“It’s a learning process. So, I have to be able to learn on the fly and kind of get going quick. I think I’ll be all right when the season starts. I think I learned a lot from the preseason, being put in different situations,” Simons said.

Blazers head coach Terry Stotts was pleased with Simons in his new role of fully being inserted into the rotation, and with a few of the new additions during the preseason.

“You watch our games, I think – Anfernee, Mario [Hezonja], and Kent [Bazemore] I think they’ve all really assimilated well to what we’re doing,” Stotts said.

At the end of September, the Blazers exercised their third-year option on Simons and fourth-year option on Zach Collins to solidify their future in Portland.  

Simons took to his twitter account after the news broke, to show his appreciation.

[RELATED]: Anfernee Simons is one of the NBA’s best-kept secrets – and Neil Olshey likes it that way

The relationship between Simons and Trail Blazers All-Star point guard Damian Lillard has been strong since Simons was drafted to Portland.  
Lillard was just voted the Best Leader in the league in the most recent GMs survey on, and it’s easy to see his leadership shine through in Simons.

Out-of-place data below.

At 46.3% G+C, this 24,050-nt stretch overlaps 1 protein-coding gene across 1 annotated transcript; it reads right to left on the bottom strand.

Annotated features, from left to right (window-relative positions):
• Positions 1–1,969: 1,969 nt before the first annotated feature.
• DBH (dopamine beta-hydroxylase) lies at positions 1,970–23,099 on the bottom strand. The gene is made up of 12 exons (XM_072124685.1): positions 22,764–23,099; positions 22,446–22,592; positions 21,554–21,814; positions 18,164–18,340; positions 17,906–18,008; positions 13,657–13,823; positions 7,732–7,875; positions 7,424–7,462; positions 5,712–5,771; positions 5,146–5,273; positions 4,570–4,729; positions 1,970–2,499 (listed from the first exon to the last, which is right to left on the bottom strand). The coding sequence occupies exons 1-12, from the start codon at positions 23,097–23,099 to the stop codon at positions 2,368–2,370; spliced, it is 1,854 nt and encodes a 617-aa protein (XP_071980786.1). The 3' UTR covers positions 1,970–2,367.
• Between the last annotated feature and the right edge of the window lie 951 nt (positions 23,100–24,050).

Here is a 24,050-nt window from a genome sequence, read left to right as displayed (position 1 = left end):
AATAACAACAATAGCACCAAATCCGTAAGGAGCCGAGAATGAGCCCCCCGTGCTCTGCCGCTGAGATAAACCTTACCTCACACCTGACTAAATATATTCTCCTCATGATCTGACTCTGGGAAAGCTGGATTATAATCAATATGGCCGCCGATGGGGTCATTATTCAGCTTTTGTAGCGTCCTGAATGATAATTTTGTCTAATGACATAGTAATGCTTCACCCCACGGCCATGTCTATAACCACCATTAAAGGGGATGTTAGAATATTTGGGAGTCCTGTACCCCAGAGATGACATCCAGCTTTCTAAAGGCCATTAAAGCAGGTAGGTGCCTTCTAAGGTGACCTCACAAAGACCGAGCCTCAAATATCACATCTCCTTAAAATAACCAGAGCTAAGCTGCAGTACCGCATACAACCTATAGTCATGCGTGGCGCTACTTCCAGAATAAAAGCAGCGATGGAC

Lillard’s current advice to Ant:  

“He just tells me to be who I am,” Simons said. “ He knows I can score the ball at a high level. He wants me to go out there and be aggressive at all times. Not just trying to shoot the ball, but creating for others as well.”

The second-year player admits it’s hard to ignore all the hype that’s been written and talked about in regards to his upcoming season.

“I’m on social media a lot and a lot of people tag me in stuff, so I see it. It’s good people notice my game and stuff, but I want to prove those people right, so I use that as motivation,” Simons said.

[REALTED]: Trail Blazers very high on Anfernee Simons

Simons also realizes that he and Collins are going to be two key factors to this season’s success.

That’s why his bond with Collins is starting to grow even more this year.  

“We kind of have to gain a certain type of relationship and trust. We’ve got to push each other to be great, and also keep us leveled headed, and keep us calm throughout everything that’s going on around us, all the hype going around us,” Simons said.

There might still be question marks surrounding Simons’ game, but Blazer fans are sure ready to see all the hype come to fruition.